According to a 2004 Rand Corporation report, depression results in more absenteeism than almost any other physical disorder and costs employers more than US$51 billion per year in absenteeism and lost productivity.
During the assessment process it is of great importance for the physician or clinician to consider other possible causes of inattention, impulsivity, or hyperactivity in your child, or teen, or yourself. In fact, this is probably the most important element of a good assessment. There are several possible causes of these behaviors, especially in children, and the clinician must have great certainty that these other possible causes have been ruled out before giving the label of "Attention Deficit Hyperactivity Disorder" to your child.
In this issue we will discuss the possibility that your child has depression rather than an Attention Deficit Hyperactivity Disorder, lymbic type.
When one is depressed several of the following symptoms will be noted. Someone with four or five of the following symptoms should probably see a physician or other professional to get a real assessment done.
The common symptoms of depression include: · Physical Hyperactivity, or Lack of Activity (Hypoactivity) · Change of Appetite, either Less or More · Change in Sleeping, either Less or More · Loss of interest or pleasure in usual activities · Loss of energy, increased fatigue · Feelings of worthlessness, or inappropriate guilt · Difficulty concentrating · Thoughts of death or dying · In children and teens, depression is shows itself with increased aggression, irritability, or isolation from the family.
Sometimes really out of control emotional behavior is attributed to ADHD, but might really be the result of depression! Depression in children and teens often looks to a clinician, who barely knows your child, as ADHD.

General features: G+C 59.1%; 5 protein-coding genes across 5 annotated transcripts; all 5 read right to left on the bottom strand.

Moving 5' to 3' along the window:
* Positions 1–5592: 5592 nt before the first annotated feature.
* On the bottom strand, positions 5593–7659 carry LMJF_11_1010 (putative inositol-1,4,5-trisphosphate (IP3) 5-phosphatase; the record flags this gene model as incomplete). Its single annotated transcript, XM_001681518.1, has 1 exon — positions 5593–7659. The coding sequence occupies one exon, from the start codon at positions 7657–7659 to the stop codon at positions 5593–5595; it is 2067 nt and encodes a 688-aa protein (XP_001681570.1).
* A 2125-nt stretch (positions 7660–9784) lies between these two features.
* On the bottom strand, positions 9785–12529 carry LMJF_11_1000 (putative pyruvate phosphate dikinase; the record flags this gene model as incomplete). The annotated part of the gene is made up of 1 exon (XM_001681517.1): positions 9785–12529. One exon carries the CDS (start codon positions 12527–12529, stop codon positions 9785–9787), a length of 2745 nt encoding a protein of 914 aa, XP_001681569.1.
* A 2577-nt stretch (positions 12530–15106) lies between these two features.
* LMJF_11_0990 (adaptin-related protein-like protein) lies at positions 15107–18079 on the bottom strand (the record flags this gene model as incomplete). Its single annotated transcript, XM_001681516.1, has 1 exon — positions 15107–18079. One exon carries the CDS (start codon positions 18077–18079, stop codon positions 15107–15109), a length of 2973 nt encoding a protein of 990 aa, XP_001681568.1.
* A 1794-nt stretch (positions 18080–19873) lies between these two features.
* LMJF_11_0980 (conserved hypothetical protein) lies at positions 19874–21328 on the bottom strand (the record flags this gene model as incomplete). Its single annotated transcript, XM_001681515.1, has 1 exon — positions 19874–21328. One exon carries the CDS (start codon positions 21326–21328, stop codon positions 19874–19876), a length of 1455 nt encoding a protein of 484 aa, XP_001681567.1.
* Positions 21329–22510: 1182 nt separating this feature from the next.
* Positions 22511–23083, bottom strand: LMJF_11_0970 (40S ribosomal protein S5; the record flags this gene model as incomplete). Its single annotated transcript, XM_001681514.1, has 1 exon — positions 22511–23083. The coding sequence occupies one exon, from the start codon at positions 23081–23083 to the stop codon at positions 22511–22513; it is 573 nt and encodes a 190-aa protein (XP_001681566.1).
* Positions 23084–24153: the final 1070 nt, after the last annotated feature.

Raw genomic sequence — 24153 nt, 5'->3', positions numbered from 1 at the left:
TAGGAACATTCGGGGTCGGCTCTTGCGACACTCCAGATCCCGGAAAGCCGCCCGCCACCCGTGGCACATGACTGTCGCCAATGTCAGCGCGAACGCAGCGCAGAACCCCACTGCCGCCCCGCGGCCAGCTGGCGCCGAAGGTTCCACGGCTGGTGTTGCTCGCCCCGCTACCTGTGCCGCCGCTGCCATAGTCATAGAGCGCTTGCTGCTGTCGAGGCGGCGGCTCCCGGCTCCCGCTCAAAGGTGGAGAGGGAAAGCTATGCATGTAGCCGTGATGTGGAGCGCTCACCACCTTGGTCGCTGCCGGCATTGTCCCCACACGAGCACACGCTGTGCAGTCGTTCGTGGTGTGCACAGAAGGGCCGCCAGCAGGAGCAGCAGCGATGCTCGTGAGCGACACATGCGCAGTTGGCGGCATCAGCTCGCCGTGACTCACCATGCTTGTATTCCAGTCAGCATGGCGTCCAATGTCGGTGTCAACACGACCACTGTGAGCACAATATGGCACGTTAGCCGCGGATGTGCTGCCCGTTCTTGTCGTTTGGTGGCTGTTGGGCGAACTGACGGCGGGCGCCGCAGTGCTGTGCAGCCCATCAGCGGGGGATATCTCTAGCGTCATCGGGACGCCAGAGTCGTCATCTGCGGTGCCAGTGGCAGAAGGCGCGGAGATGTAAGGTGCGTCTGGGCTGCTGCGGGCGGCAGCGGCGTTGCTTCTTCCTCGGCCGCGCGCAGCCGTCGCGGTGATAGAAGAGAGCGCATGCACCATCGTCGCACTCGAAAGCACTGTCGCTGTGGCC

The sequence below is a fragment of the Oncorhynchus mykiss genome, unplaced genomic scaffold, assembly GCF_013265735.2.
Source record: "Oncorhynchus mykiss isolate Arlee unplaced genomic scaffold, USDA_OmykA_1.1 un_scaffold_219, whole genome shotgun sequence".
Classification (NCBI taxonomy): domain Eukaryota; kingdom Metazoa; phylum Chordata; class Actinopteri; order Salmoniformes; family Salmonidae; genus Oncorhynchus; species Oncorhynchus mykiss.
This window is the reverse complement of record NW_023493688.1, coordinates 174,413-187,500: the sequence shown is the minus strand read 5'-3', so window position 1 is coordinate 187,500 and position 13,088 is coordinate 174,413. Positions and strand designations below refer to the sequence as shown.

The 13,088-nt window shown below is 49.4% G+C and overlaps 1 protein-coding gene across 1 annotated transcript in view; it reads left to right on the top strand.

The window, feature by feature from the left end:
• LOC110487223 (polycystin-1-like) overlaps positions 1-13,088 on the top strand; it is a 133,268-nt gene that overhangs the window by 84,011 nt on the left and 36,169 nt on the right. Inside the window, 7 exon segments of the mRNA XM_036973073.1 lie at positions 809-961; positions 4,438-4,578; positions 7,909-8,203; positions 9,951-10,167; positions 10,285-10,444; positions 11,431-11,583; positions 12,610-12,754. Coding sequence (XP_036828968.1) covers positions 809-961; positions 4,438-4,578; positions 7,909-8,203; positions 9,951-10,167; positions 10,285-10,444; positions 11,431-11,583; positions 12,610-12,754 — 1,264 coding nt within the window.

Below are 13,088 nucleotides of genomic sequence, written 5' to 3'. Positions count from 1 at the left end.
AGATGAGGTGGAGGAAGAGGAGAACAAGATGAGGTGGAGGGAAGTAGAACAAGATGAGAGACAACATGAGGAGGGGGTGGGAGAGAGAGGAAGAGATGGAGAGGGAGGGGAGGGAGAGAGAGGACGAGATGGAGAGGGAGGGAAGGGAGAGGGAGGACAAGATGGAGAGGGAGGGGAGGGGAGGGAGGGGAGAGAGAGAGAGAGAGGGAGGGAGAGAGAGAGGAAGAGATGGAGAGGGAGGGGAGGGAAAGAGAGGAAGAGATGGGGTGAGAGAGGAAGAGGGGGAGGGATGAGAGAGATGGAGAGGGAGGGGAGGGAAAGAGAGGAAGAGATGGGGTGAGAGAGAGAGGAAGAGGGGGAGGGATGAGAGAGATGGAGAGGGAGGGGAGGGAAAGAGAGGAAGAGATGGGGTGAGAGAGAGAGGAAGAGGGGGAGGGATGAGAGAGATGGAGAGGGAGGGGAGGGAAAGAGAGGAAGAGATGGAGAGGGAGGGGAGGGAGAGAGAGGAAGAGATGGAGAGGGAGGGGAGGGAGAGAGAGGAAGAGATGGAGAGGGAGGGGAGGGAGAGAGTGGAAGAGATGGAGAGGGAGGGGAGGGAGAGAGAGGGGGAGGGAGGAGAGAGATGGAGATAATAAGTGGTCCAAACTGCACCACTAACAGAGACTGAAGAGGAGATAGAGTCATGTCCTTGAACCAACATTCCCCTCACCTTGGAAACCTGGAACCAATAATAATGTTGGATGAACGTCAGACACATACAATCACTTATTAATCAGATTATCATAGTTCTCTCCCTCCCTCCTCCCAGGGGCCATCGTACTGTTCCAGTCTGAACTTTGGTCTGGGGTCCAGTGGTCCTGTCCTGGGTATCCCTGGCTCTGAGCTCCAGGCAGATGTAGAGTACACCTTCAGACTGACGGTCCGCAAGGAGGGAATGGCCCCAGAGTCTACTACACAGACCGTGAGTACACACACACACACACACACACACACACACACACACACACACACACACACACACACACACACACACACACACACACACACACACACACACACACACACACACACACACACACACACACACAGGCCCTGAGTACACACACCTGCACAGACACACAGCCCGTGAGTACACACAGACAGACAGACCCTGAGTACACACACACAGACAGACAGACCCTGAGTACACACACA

One main difference is that depression has a "starting date" and ADHD has been present to some degree or another since birth. · Does your child seems very sad, or very grouchy or irritable? · Does it seem like nothing is fun for him, even things he used to like doing? · Does he seem bored most of the time and just sit around? · Has he gained a lot or weight? Or lost a lot of weight? · Does he seem to be sleeping a lot more than usual, and have lots of trouble waking up in the morning? Or does he have unusual trouble getting to sleep at night? · Does he seem unusually restless or agitated? · Is he having more trouble than usual paying attention to school work? · Is it harder for him to make decisions than usual? · Has your child/teen talked about suicide, or even make attempts, recently?
If three or four of these are true of your child/teen over the past six months, expecially the one about suicide, then we'd recommend that you have him checked out by a therapist, psychologist, or physician who specializes in depression. It is very common to mis-diagnose depression for ADHD, especially by inexperienced therapists and physicians. Learn more at the ADHD Information Library at http://www.newideas.net.
Douglas Cowan, Psy.D., is a family therapist who has been working with ADHD children and their families since 1986. He is the clinical director of the ADHD Information Library's family of seven web sites, including http://www.newideas.net, helping over 350,000 parents and teachers learn more about ADHD each year. Dr. Cowan also serves on the Medical Advisory Board of VAXA International of Tampa, FL., is President of the Board of Directors for KAXL 88.3 FM in central California, and is President of NewIdeas.net Incorporated.